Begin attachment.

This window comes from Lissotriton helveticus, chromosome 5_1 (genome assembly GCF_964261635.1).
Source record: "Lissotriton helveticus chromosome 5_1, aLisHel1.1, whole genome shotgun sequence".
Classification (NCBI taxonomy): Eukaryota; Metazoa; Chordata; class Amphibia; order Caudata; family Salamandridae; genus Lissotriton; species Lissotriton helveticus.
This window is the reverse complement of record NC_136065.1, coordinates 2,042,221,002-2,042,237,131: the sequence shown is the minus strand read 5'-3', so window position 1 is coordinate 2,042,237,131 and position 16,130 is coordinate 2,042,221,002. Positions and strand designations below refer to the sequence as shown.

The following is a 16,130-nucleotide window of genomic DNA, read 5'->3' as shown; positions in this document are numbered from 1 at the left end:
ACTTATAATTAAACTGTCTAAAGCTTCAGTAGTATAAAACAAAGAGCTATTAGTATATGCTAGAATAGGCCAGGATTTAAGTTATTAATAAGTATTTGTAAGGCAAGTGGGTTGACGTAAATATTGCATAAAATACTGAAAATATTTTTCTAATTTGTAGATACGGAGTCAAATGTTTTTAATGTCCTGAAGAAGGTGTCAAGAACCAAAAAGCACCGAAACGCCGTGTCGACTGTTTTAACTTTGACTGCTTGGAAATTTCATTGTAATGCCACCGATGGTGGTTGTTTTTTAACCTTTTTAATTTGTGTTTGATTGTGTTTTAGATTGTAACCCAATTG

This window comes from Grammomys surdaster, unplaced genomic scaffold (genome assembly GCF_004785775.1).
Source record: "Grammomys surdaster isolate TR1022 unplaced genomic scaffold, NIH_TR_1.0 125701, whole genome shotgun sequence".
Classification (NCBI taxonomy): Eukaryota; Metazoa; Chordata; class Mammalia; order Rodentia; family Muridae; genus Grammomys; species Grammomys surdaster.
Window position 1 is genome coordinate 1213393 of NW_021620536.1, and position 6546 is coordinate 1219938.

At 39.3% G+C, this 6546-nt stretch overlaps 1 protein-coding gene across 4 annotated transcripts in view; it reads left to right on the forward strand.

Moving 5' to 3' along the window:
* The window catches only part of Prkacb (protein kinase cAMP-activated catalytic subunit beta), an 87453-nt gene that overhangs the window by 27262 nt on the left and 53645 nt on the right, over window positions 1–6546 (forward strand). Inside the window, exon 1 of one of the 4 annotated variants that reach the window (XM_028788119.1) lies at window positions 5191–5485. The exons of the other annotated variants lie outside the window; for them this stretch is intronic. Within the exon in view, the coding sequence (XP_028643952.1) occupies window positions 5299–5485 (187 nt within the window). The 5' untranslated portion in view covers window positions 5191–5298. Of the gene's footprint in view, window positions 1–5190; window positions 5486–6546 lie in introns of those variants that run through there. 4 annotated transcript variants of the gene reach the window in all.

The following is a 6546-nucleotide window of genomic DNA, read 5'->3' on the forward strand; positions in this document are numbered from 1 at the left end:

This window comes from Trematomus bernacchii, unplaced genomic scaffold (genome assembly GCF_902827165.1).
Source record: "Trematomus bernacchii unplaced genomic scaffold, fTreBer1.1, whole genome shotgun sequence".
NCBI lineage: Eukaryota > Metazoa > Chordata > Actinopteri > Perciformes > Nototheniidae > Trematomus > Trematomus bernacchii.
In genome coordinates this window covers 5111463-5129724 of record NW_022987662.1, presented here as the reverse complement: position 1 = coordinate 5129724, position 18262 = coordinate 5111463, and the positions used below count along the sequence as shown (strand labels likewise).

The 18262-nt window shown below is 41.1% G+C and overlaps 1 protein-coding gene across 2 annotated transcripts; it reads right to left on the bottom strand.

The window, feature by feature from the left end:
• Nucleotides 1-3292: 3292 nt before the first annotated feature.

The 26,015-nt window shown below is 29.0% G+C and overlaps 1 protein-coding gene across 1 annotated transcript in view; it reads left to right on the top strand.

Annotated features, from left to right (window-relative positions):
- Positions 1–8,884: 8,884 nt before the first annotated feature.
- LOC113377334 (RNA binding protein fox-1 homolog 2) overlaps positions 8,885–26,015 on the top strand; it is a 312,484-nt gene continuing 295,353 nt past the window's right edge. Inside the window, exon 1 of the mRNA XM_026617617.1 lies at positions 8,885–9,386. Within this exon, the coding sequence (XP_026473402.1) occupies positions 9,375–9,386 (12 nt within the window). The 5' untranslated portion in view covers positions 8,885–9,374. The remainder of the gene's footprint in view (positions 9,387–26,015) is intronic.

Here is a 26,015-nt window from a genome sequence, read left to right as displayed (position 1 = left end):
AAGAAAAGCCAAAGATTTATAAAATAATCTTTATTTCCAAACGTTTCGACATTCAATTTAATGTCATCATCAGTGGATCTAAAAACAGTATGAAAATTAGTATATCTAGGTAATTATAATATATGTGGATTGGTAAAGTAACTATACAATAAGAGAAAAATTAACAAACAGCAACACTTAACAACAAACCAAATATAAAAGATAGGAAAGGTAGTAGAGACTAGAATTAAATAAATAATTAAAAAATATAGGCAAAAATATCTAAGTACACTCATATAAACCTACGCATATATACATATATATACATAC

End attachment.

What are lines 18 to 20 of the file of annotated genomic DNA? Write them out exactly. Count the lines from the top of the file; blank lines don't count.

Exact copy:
In genome coordinates this window covers 5111463-5129724 of record NW_022987662.1, presented here as the reverse complement: position 1 = coordinate 5129724, position 18262 = coordinate 5111463, and the positions used below count along the sequence as shown (strand labels likewise).

The 18262-nt window shown below is 41.1% G+C and overlaps 1 protein-coding gene across 2 annotated transcripts; it reads right to left on the bottom strand.

The window, feature by feature from the left end: